Des Moines Area Community College experienced a ransomware attack last summer that caused a nearly two-week internet outage and several days of canceled classes.
Mark Clark, executive director of information solutions, said officials “were watching the attack as it was happening,” Clark said. They were able to quickly cut off the internet connection, so the hackers would not have access to student information systems.
College officials called their insurance company, Holmes Murphy & Associates and Beazley Cyber Insurance, who put together a response team that included a law firm, forensic teams, ransomware negotiators and information technology to stop the attack and get systems up and running again.
Clark did not disclose how much ransom the cyberattackers asked for, but said the college did not pay.
Another company monitored the dark web for 30 days for any information leaked from the college, Clark said. “They didn’t come up with anything,” he said.
“You can’t say ‘luck’ and ‘breach’ in the same sentence,” Clark said. “We were fortunate to be able to lock things down the way we did, but unfortunately we got hit.”
The school’s cybersecurity insurance premium increased dramatically during the 2021-22 school year, Clark said. Additional security measures were put in place, and since then the cost of insurance has decreased. Clark did not share the amount the school pays for cybersecurity insurance.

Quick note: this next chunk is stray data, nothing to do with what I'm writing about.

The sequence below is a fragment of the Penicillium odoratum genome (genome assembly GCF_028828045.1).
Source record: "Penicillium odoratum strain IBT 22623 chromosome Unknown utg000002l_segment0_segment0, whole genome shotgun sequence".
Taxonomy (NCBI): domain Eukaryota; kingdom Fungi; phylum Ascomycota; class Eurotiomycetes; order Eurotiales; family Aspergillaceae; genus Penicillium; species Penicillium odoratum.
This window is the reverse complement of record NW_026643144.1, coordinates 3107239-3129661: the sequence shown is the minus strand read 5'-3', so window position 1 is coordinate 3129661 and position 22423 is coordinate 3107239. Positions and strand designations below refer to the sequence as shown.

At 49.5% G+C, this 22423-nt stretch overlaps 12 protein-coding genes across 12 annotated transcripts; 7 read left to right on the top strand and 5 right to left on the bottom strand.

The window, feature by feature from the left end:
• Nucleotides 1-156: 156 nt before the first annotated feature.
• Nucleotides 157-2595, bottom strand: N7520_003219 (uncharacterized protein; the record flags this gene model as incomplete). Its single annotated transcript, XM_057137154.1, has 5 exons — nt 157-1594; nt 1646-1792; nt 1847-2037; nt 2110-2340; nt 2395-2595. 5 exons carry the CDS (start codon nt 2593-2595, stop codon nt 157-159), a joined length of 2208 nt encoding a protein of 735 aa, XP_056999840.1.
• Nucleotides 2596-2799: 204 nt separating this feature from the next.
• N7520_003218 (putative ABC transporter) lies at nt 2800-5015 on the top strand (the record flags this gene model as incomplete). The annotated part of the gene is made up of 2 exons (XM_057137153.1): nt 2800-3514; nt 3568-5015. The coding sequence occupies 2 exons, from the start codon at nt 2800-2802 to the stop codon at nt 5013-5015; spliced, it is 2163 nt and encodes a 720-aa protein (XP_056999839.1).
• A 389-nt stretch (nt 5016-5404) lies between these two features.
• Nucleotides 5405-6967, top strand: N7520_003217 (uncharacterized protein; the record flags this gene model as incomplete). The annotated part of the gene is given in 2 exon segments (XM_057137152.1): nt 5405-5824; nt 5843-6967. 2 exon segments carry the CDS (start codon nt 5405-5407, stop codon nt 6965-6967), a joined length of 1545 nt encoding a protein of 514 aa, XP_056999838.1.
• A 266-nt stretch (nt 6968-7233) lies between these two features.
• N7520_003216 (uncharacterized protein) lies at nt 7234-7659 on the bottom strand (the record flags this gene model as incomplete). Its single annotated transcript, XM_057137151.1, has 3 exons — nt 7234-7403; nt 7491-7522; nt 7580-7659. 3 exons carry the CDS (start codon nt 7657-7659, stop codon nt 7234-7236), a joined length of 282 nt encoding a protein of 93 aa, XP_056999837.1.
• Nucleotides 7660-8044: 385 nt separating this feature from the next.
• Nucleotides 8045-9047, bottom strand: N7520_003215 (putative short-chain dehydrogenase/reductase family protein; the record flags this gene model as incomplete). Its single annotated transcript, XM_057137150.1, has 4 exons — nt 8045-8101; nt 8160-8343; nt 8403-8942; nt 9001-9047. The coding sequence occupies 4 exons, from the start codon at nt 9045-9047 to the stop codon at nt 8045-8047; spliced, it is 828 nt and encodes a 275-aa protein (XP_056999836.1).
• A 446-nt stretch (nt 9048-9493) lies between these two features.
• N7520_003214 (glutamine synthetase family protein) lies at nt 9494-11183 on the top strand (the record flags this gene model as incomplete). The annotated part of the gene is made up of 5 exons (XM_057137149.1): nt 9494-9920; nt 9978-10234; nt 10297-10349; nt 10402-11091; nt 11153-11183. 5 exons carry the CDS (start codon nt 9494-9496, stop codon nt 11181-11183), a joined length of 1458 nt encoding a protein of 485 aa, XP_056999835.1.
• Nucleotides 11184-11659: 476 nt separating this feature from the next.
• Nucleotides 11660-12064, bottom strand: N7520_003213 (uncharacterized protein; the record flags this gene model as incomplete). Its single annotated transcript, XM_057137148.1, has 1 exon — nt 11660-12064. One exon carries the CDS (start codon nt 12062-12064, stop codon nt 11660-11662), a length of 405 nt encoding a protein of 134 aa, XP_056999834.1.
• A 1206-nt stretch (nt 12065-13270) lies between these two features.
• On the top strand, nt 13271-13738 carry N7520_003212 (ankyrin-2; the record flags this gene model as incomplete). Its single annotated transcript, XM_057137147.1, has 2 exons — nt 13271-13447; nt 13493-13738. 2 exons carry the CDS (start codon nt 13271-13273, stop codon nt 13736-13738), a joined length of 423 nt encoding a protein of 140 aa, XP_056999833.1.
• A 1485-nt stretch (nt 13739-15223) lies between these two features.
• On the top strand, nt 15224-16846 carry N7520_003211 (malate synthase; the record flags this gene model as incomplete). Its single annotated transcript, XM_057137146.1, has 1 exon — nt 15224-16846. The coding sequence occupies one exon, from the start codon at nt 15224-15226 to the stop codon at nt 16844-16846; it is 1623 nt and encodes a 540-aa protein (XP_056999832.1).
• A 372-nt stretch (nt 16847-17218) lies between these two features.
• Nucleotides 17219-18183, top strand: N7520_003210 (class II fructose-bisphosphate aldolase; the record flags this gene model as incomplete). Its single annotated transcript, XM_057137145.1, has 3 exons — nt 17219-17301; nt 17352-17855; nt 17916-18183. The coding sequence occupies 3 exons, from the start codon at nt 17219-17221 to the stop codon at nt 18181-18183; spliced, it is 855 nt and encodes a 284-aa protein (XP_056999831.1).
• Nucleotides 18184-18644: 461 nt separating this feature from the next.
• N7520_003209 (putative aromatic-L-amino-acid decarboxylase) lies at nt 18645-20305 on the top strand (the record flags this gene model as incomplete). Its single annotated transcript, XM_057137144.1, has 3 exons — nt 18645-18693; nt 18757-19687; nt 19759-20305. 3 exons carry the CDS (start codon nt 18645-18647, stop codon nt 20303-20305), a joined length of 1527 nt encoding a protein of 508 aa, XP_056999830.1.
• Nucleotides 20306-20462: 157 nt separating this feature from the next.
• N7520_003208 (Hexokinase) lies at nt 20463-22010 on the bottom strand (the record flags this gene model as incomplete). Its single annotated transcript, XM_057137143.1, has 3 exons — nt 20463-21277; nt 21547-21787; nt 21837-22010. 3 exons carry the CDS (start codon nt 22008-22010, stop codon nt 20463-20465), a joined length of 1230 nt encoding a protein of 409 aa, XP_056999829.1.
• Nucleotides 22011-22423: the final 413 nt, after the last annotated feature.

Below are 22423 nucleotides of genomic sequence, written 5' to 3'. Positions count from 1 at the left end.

Doug Jacobson, director at the Center for Cybersecurity Innovation and Outreach at Iowa State University, said the cost of cybersecurity insurance is increasing as attacks increase.
Jacobson said the attack on Cedar Rapids and Linn-Mar schools could have been strategically timed. Cyberattackers “like to play off confusion” and the start of the school year is “chaotic,” he said.
Protecting against cyberattack
Two-factor authentication, an extra layer of protection used to ensure the security of online accounts beyond just a username and password, is one of the most effective measures to protect against cyberattacks. Two-factor authentication could include getting a text or call to your phone with a security code.
“The bad guy is going to know your password, but there’s a good chance he doesn’t also physically have your phone,” Warner said.
For consumers, Warner also suggested services such as LifeLock, which for a fee looks for identity threats, alerts the user of potential threats and helps restore the identity if the user is a victim of identity theft.
The three national credit rating agencies — Experian, Equifax and TransUnion — offer a free credit report and, for a fee, ongoing crediting monitoring services.
Finally, Warner encouraged everyone to back up data on their home computer to a hard drive, which can be purchased for $50, and take it to the bank for storage in a safety deposit box. Warner said he does that about once a year.
“At least you have pictures of your family,” he said.